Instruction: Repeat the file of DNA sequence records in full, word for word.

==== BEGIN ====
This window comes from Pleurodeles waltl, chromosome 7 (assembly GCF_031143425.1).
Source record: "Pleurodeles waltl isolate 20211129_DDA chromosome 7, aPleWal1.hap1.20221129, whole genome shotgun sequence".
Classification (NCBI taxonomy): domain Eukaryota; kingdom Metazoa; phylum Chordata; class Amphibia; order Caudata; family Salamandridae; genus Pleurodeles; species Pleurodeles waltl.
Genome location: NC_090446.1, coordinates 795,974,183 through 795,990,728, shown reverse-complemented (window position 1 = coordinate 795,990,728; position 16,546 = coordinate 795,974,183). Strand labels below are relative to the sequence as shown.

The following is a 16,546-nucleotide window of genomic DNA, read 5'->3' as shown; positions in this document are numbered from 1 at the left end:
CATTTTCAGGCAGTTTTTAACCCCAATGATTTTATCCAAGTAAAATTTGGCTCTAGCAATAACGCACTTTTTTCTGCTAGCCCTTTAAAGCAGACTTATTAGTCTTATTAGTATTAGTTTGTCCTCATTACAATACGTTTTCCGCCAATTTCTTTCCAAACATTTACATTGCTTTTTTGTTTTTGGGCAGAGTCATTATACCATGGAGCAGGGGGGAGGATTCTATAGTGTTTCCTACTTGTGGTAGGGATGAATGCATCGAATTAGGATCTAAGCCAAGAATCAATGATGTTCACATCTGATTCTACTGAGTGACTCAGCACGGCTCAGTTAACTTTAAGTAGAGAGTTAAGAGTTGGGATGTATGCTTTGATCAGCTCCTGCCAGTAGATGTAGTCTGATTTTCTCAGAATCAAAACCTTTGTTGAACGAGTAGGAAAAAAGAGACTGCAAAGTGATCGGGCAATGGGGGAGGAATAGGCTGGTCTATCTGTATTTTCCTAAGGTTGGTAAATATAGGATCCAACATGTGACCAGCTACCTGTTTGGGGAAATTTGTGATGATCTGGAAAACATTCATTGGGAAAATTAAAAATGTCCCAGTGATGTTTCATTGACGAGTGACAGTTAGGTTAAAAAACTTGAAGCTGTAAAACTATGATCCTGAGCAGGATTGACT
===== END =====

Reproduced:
This window comes from Pleurodeles waltl, chromosome 7 (assembly GCF_031143425.1).
Source record: "Pleurodeles waltl isolate 20211129_DDA chromosome 7, aPleWal1.hap1.20221129, whole genome shotgun sequence".
Classification (NCBI taxonomy): domain Eukaryota; kingdom Metazoa; phylum Chordata; class Amphibia; order Caudata; family Salamandridae; genus Pleurodeles; species Pleurodeles waltl.
Genome location: NC_090446.1, coordinates 795,974,183 through 795,990,728, shown reverse-complemented (window position 1 = coordinate 795,990,728; position 16,546 = coordinate 795,974,183). Strand labels below are relative to the sequence as shown.

The following is a 16,546-nucleotide window of genomic DNA, read 5'->3' as shown; positions in this document are numbered from 1 at the left end:
CATTTTCAGGCAGTTTTTAACCCCAATGATTTTATCCAAGTAAAATTTGGCTCTAGCAATAACGCACTTTTTTCTGCTAGCCCTTTAAAGCAGACTTATTAGTCTTATTAGTATTAGTTTGTCCTCATTACAATACGTTTTCCGCCAATTTCTTTCCAAACATTTACATTGCTTTTTTGTTTTTGGGCAGAGTCATTATACCATGGAGCAGGGGGGAGGATTCTATAGTGTTTCCTACTTGTGGTAGGGATGAATGCATCGAATTAGGATCTAAGCCAAGAATCAATGATGTTCACATCTGATTCTACTGAGTGACTCAGCACGGCTCAGTTAACTTTAAGTAGAGAGTTAAGAGTTGGGATGTATGCTTTGATCAGCTCCTGCCAGTAGATGTAGTCTGATTTTCTCAGAATCAAAACCTTTGTTGAACGAGTAGGAAAAAAGAGACTGCAAAGTGATCGGGCAATGGGGGAGGAATAGGCTGGTCTATCTGTATTTTCCTAAGGTTGGTAAATATAGGATCCAACATGTGACCAGCTACCTGTTTGGGGAAATTTGTGATGATCTGGAAAACATTCATTGGGAAAATTAAAAATGTCCCAGTGATGTTTCATTGACGAGTGACAGTTAGGTTAAAAAACTTGAAGCTGTAAAACTATGATCCTGAGCAGGATTGACT